These days, most businesses are using cloud computing to some extent. Whether it’s a cloud based email system, file sharing via DropBox, or a full cloud infrastructure, it’s rare to find a company that isn’t using cloud in some way, shape or form. That said, businesses that still haven’t fully migrated to the cloud will be weighing up the pros and cons of moving to the cloud, so here’s our handy guide to give you a few pointers and some food for thought...
The pros of cloud computing
We’re not gonna lie, cloud computing brings more pros than it does cons, so here are the main advantages we think would be beneficial for an SME looking at moving to the cloud.
Improved disaster recovery
When you’re running an on-premise IT solution, you need to think about how long it would take you to get back up and running if your offices were rendered out of action. This could happen for any reason - fire, flood, theft, power outages… it could even be something as mundane as lost office keys, or something as far fetched as a global pandemic. What the last few weeks have taught us, as we learn to adjust to working around the challenges of Covid-19, is to expect the unexpected and design our Business Continuity Plans (BCP) accordingly.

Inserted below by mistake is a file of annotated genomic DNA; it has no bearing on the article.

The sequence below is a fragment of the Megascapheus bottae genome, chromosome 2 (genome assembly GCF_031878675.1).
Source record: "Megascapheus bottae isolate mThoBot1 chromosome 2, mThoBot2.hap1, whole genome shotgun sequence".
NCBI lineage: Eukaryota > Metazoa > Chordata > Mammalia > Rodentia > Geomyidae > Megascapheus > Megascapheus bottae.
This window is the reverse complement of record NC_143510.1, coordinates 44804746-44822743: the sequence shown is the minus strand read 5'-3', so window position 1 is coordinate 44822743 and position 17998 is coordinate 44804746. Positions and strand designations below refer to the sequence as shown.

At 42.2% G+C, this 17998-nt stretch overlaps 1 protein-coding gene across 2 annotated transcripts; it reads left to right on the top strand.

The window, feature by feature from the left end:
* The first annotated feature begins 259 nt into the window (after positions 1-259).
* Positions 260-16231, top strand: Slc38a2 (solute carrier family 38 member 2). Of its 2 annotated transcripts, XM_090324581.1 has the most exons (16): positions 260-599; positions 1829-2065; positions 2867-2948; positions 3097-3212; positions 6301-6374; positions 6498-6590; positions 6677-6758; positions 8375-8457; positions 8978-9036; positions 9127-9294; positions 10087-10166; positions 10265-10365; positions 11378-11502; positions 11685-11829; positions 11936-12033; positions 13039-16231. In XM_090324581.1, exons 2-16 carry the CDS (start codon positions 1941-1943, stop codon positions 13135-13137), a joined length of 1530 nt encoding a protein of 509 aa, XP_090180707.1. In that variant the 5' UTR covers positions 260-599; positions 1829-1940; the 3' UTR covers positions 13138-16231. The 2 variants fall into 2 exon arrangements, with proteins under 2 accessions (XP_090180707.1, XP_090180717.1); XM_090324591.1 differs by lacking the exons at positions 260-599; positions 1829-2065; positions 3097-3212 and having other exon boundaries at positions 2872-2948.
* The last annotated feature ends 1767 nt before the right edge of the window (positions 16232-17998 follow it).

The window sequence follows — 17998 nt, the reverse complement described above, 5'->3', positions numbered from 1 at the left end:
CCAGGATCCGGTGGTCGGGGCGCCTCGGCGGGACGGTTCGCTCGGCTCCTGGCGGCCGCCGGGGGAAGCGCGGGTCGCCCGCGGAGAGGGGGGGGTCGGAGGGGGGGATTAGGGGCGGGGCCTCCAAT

Cloud gives you instant disaster recovery simply because it can be accessed from anywhere with an internet connection. Businesses that were already fully migrated to the cloud experienced minimal disruption when Covid-19 reached the UK, sending employees to work from home just as easily as they could have worked from the office. Think carefully about the contingencies you need to make, considering which aspects of your company data are critical and who your key workers are. You can add extra layers of resilience by implementing Active-Active cloud architecture which introduces automatic failovers should your primary cloud environment fail or experience an outage.